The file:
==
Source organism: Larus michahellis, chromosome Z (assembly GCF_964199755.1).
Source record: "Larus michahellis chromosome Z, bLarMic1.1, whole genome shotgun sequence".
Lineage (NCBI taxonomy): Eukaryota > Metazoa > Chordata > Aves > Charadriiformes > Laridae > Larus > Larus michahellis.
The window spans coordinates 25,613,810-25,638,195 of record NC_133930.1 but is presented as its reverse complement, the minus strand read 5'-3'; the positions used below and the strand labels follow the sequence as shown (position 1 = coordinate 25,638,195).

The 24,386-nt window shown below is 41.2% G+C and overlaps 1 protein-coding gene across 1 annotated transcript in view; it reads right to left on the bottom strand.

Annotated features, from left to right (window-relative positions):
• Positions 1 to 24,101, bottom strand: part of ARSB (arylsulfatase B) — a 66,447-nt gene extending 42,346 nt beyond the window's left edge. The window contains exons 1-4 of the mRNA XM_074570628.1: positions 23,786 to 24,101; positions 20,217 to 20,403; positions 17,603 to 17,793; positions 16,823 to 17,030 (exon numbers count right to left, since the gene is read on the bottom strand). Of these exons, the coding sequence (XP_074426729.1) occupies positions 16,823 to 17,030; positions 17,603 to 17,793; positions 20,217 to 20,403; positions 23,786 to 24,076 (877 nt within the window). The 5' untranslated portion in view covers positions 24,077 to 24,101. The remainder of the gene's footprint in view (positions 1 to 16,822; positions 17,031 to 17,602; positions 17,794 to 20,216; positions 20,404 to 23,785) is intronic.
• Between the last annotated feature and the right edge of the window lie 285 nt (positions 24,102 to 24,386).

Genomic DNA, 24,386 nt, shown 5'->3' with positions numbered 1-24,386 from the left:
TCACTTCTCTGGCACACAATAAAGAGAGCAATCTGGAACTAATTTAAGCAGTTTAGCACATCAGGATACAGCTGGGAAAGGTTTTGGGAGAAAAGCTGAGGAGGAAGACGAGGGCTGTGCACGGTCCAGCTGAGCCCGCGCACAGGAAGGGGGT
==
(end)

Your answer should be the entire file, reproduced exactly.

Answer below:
Source organism: Larus michahellis, chromosome Z (assembly GCF_964199755.1).
Source record: "Larus michahellis chromosome Z, bLarMic1.1, whole genome shotgun sequence".
Lineage (NCBI taxonomy): Eukaryota > Metazoa > Chordata > Aves > Charadriiformes > Laridae > Larus > Larus michahellis.
The window spans coordinates 25,613,810-25,638,195 of record NC_133930.1 but is presented as its reverse complement, the minus strand read 5'-3'; the positions used below and the strand labels follow the sequence as shown (position 1 = coordinate 25,638,195).

The 24,386-nt window shown below is 41.2% G+C and overlaps 1 protein-coding gene across 1 annotated transcript in view; it reads right to left on the bottom strand.

Annotated features, from left to right (window-relative positions):
• Positions 1 to 24,101, bottom strand: part of ARSB (arylsulfatase B) — a 66,447-nt gene extending 42,346 nt beyond the window's left edge. The window contains exons 1-4 of the mRNA XM_074570628.1: positions 23,786 to 24,101; positions 20,217 to 20,403; positions 17,603 to 17,793; positions 16,823 to 17,030 (exon numbers count right to left, since the gene is read on the bottom strand). Of these exons, the coding sequence (XP_074426729.1) occupies positions 16,823 to 17,030; positions 17,603 to 17,793; positions 20,217 to 20,403; positions 23,786 to 24,076 (877 nt within the window). The 5' untranslated portion in view covers positions 24,077 to 24,101. The remainder of the gene's footprint in view (positions 1 to 16,822; positions 17,031 to 17,602; positions 17,794 to 20,216; positions 20,404 to 23,785) is intronic.
• Between the last annotated feature and the right edge of the window lie 285 nt (positions 24,102 to 24,386).

Genomic DNA, 24,386 nt, shown 5'->3' with positions numbered 1-24,386 from the left:
TCACTTCTCTGGCACACAATAAAGAGAGCAATCTGGAACTAATTTAAGCAGTTTAGCACATCAGGATACAGCTGGGAAAGGTTTTGGGAGAAAAGCTGAGGAGGAAGACGAGGGCTGTGCACGGTCCAGCTGAGCCCGCGCACAGGAAGGGGGT